Presented By
Alec Baldwin on 'Saturday Night Live'; Roseanne Barr and John Goodman on 'Roseanne'; Pedro Pascal in 'Wonder Woman 1984'; artwork for the song 'FDT' by YG and Nipsey Hussle
NBC/Getty images; Adam Rose—ABC/Kobal/Shutterstock; Warner Bros.;Everett Collection

Do you remember how it felt to be alive on November 9, 2016? If you spent the day in a big U.S. city—New York, Chicago, San Francisco—where overwhelmingly liberal masses lived crushed up against each other with no room to escape the ambient mood, you might never forget it: residents trudging around silent, sleepless, dead-eyed, as though something had siphoned off all their serotonin and then sent them on their way.

After the initial shock, conversations—in the media as well as in person—turned toward potential silver linings. Maybe those who smugly insisted America was “already great” would wake up to a more sobering reality. Maybe decent Republicans would join their Democratic colleagues in blocking the President-elect’s most extreme plans. And hey, wasn’t adversity supposed to be good for art? Certainly late-night comedians and punk bands would have plenty of fodder.

“They may not know it yet,” wrote New York magazine art critic Jerry Saltz, a few days after the election, “but Trump’s victory is a crucible of possibility for a new generation, who will do what artists have always done in times like these: go back to work.” The singer, songwriter and perennial controversy magnet Amanda Palmer weighed in from Australia, just before New Year’s, to double down on an earlier claim that “The Donald will indeed give us something to artistically push back against. dark times inspire, inflame and focus us as writers, artists and advocates.”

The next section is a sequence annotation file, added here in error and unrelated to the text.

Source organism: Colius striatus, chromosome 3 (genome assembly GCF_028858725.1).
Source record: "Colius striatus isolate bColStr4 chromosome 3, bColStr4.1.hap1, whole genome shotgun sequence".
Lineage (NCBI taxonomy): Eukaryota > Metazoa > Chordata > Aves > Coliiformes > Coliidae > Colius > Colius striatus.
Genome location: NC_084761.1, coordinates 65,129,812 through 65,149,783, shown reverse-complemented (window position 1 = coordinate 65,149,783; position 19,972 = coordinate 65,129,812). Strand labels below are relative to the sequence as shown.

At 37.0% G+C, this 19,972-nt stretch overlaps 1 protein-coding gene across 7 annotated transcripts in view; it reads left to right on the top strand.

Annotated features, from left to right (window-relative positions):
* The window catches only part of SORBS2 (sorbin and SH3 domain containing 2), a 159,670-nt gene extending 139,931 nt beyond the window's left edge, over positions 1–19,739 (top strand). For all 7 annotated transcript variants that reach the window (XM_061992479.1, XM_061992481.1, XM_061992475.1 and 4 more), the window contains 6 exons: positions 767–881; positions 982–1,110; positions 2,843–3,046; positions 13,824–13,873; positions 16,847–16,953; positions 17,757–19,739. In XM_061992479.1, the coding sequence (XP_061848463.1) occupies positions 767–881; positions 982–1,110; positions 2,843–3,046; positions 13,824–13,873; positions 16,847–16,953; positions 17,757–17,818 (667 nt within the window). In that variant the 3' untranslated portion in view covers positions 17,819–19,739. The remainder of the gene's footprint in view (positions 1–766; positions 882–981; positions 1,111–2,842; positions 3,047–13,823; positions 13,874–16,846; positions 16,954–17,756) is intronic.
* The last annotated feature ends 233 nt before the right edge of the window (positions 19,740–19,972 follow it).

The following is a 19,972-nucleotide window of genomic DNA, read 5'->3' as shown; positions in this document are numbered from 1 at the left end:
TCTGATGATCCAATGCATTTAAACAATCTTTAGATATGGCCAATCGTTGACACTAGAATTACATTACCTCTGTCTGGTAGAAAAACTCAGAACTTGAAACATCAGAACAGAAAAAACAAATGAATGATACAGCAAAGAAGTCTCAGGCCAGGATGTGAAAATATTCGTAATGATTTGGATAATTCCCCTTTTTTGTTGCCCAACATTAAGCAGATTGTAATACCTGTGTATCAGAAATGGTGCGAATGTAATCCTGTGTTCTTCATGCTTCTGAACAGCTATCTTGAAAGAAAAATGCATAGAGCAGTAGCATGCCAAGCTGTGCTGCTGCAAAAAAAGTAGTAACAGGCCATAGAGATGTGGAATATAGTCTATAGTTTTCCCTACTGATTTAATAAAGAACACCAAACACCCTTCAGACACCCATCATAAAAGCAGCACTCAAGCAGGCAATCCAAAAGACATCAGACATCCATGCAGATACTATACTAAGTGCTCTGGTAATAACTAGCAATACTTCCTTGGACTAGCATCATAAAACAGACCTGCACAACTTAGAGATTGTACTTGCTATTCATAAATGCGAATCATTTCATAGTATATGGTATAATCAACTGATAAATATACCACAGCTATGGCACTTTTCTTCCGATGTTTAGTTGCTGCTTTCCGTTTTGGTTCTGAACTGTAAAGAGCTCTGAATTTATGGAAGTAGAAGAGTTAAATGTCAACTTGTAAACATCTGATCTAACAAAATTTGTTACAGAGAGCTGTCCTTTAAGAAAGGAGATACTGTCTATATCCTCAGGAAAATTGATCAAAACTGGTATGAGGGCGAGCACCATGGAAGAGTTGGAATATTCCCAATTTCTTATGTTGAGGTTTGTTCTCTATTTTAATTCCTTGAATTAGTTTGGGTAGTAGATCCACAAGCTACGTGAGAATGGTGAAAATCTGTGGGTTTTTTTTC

Not that there was much evidence to support this gallows optimism, even before the inauguration. Election-season pop culture had offered mostly cartoonish Trump effigies, the spectacle of Alec Baldwin mashing his lips together on SNL and Cheeto epithets sprinkled like so much orange dust. The Trump-is-ugly punchline had felt tired since at least August 2016, when activists placed life-size statues of the future President—nude, with a bulging stomach and tiny penis—in five cities. While the stated intention was to riff on “The Emperor’s New Clothes,” the project mostly succeeded in shaming anyone with a similar body. And the best protest song among dozens of contenders was YG and Nipsey Hussle’s bracingly blunt “FDT.” (If you know DT stands for Donald Trump, then you can probably guess which three letters come after the F.) You could argue that, for art, the first casualty of the Trump era was nuance.

Alec Baldwin as Donald Trump and Kate McKinnon as Hillary Clinton during the "Debate Cold Open" sketch on October 1, 2016. (Will Heath—NBCU Photo Bank/Getty Images)
Alec Baldwin as Donald Trump and Kate McKinnon as Hillary Clinton during the "Debate Cold Open" sketch on October 1, 2016.
Will Heath—NBCU Photo Bank/Getty Images

It wouldn’t be the last. Over the last four years, the arts and entertainment have suffered mightily as Trump held court in the White House. While his policies have made it harder to subsist as a creative professional, his near-monopoly on the public sphere has distracted artists from their work and audiences from their engagement with it.

Put simply: Donald Trump was bad for art.